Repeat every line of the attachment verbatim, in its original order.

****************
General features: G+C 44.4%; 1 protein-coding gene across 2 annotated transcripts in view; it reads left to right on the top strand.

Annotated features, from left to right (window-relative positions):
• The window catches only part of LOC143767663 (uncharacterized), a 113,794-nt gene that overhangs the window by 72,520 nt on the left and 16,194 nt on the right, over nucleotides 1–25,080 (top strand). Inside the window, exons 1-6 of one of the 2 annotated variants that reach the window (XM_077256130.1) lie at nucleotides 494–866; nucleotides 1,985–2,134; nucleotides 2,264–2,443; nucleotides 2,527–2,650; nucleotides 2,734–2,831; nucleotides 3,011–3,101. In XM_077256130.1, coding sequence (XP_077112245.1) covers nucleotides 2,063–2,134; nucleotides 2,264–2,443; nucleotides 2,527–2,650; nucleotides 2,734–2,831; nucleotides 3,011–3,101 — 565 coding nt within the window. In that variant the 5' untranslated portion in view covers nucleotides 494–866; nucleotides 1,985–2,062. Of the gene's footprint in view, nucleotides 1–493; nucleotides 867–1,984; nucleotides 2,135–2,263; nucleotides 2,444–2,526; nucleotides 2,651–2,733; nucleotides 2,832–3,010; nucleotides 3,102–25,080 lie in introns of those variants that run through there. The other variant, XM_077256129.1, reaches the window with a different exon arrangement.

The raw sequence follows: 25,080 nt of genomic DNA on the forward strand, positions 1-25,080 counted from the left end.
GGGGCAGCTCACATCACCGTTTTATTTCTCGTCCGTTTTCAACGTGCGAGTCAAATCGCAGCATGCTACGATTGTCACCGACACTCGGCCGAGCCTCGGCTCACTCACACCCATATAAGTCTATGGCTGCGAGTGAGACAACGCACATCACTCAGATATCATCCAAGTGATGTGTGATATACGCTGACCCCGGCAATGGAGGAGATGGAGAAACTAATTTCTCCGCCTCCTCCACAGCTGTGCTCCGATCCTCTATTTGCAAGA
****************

General features: G+C 44.4%; 1 protein-coding gene across 2 annotated transcripts in view; it reads left to right on the top strand.

Annotated features, from left to right (window-relative positions):
• The window catches only part of LOC143767663 (uncharacterized), a 113,794-nt gene that overhangs the window by 72,520 nt on the left and 16,194 nt on the right, over nucleotides 1–25,080 (top strand). Inside the window, exons 1-6 of one of the 2 annotated variants that reach the window (XM_077256130.1) lie at nucleotides 494–866; nucleotides 1,985–2,134; nucleotides 2,264–2,443; nucleotides 2,527–2,650; nucleotides 2,734–2,831; nucleotides 3,011–3,101. In XM_077256130.1, coding sequence (XP_077112245.1) covers nucleotides 2,063–2,134; nucleotides 2,264–2,443; nucleotides 2,527–2,650; nucleotides 2,734–2,831; nucleotides 3,011–3,101 — 565 coding nt within the window. In that variant the 5' untranslated portion in view covers nucleotides 494–866; nucleotides 1,985–2,062. Of the gene's footprint in view, nucleotides 1–493; nucleotides 867–1,984; nucleotides 2,135–2,263; nucleotides 2,444–2,526; nucleotides 2,651–2,733; nucleotides 2,832–3,010; nucleotides 3,102–25,080 lie in introns of those variants that run through there. The other variant, XM_077256129.1, reaches the window with a different exon arrangement.

The raw sequence follows: 25,080 nt of genomic DNA on the forward strand, positions 1-25,080 counted from the left end.
GGGGCAGCTCACATCACCGTTTTATTTCTCGTCCGTTTTCAACGTGCGAGTCAAATCGCAGCATGCTACGATTGTCACCGACACTCGGCCGAGCCTCGGCTCACTCACACCCATATAAGTCTATGGCTGCGAGTGAGACAACGCACATCACTCAGATATCATCCAAGTGATGTGTGATATACGCTGACCCCGGCAATGGAGGAGATGGAGAAACTAATTTCTCCGCCTCCTCCACAGCTGTGCTCCGATCCTCTATTTGCAAGA